A congressionally appointed commission studying military pay and compensation reform is preparing to issue recommendations in the coming weeks, a spokesman for the panel said Monday.
The recommendations come as the White House and members of Congress look to reduce the costs of troop benefits amid budget tightening at the Pentagon.
"It's fair to say we have identified a number of efficiencies," Jamie Graybeal, spokesman for the Military Compensation and Retirement Modernization Commission, told The Hill on Monday.
He said rather than cutting benefits, the panel was focused on making them more efficient, modern and valuable to service members and their families. The commission was created in 2013 to tackle the thorny issues of military pay and benefit expenses, which the Pentagon officials say have become unsustainable.
Military advocacy groups oppose reducing benefits that troops and their families have been promised, after a decade of war and repeated deployments.
The commission's recommendations will be submitted to the President and Congress no later than Feb. 1, and will be made available to the public at the same time, Graybeal said.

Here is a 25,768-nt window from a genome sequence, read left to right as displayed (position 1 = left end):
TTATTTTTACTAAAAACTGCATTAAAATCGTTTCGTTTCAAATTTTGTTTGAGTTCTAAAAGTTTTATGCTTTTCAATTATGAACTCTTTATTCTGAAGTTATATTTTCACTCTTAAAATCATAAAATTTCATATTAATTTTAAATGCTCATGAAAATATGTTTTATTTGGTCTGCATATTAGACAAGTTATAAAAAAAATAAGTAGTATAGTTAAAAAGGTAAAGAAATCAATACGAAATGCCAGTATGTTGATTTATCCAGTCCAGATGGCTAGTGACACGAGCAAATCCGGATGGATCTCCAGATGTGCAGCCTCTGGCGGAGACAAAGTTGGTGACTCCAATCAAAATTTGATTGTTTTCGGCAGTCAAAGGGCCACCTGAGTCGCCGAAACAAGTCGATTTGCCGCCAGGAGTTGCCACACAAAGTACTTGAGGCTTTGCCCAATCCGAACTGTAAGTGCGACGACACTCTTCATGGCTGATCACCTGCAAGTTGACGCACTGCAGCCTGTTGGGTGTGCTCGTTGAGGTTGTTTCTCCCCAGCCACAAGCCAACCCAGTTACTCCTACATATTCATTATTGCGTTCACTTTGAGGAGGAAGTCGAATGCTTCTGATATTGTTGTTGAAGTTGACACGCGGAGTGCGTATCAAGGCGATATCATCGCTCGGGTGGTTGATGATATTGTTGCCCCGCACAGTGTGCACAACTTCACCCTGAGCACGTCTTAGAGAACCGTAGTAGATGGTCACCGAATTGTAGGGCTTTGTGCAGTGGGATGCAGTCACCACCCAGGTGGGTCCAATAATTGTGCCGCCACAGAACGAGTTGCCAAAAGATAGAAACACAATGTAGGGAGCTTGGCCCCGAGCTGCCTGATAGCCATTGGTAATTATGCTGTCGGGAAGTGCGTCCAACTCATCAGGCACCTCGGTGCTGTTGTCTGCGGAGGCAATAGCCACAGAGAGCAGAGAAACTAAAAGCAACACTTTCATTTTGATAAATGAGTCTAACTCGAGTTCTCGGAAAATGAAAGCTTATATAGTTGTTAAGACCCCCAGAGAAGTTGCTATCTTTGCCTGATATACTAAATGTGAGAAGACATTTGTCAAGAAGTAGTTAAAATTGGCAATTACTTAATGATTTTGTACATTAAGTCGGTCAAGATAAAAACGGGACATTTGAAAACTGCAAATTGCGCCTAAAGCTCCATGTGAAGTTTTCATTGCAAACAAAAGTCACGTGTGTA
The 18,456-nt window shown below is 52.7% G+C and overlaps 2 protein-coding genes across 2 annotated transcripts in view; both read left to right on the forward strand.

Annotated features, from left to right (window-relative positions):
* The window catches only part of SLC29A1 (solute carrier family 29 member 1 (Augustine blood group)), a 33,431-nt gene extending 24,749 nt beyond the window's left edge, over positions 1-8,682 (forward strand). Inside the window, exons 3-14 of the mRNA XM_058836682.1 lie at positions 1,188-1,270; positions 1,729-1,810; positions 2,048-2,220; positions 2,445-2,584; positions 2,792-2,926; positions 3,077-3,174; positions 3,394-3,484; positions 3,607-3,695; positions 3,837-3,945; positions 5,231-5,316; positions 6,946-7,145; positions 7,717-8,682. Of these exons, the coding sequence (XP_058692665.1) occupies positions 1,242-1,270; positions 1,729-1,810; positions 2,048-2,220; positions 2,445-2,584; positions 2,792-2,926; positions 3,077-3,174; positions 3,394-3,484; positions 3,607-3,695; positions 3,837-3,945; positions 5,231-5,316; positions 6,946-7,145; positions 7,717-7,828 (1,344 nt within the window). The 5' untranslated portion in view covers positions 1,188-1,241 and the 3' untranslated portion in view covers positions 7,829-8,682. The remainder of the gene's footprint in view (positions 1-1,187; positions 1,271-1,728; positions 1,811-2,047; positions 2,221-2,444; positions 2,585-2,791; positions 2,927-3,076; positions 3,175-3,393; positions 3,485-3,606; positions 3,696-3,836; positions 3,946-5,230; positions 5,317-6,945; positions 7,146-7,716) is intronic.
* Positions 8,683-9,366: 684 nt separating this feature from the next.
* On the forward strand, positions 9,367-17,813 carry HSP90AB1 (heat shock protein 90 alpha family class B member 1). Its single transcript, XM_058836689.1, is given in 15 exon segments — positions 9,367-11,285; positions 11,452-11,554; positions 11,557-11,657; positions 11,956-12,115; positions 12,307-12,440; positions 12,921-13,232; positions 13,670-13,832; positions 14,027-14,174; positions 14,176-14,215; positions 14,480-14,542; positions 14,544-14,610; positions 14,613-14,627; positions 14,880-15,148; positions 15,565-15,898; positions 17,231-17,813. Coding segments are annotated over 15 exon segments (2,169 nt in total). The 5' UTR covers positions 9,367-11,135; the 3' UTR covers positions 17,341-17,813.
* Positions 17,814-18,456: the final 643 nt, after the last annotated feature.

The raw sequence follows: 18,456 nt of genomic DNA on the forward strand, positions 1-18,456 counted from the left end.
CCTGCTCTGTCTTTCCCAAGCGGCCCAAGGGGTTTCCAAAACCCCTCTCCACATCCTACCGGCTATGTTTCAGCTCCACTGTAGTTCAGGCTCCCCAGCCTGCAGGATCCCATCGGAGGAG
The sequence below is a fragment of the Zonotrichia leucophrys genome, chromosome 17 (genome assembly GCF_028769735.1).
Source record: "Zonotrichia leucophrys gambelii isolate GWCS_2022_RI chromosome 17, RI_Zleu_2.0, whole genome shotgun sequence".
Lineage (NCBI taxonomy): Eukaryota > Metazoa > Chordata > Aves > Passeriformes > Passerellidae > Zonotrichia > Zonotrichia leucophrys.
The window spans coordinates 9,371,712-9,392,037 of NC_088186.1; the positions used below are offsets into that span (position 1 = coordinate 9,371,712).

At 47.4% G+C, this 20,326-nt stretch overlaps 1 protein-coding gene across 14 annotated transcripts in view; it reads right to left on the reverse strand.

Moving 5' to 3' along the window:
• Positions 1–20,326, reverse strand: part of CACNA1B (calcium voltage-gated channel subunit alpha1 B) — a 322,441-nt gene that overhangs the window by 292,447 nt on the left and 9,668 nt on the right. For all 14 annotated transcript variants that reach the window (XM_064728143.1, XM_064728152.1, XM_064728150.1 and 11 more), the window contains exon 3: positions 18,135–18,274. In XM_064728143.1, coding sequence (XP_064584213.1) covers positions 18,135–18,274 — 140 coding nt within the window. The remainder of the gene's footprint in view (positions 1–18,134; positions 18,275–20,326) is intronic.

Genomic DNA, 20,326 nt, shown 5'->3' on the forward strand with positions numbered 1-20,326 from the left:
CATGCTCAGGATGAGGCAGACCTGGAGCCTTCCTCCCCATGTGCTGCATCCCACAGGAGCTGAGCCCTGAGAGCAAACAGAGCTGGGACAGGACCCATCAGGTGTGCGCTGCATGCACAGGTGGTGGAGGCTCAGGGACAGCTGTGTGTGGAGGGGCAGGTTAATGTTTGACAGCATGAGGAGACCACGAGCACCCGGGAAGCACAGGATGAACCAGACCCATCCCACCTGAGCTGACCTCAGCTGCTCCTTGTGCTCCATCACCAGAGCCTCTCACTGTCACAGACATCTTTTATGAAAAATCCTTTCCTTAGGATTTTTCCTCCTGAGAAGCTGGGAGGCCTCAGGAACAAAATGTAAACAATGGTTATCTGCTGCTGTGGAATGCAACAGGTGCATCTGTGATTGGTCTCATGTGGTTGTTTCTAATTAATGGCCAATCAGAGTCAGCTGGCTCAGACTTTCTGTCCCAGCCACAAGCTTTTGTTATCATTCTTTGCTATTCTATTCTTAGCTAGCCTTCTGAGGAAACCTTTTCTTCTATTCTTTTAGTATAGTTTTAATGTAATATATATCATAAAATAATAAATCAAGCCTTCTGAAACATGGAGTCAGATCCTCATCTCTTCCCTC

The Pentagon is expected submit its 2016 budget request to the White House at around the same time. The recommendations are not expected to be accounted for, but have been designed so they could be incorporated at any time, Graybeal said.
The commission's final report will include the recommendations and how they would be implemented, as well as draft legislation and a discussion of the costs of each recommendation.
The president will have 60 days to evaluate the commission’s recommendations or ask for more information. However, the White House is scheduled to submit its 2016 budget request to Congress in March, about 30 days later. Graybeal said he could not speculate whether any of the recommendations would be incorporated.
“It is our hope that recommendations will be considered during the current budget season,” said Graybeal, noting that Congress — which has final say over the Pentagon’s budget — is not barred from considering the recommendations on their own.
He said there is a perception that the commission was created to slash benefits but that it has actually focused on "modernizing benefit design, getting rid of redundancies, and improving benefits not valued by service members."
"Protecting the all-volunteer force was foremost in their minds," Graybeal said. "The commission ha[s] been very focused on modernizing the design of the compensation programs to ensure that they are useful to the services as they try to recruit and retain a quality all-volunteer force and that they are valued by the service members and family members themselves."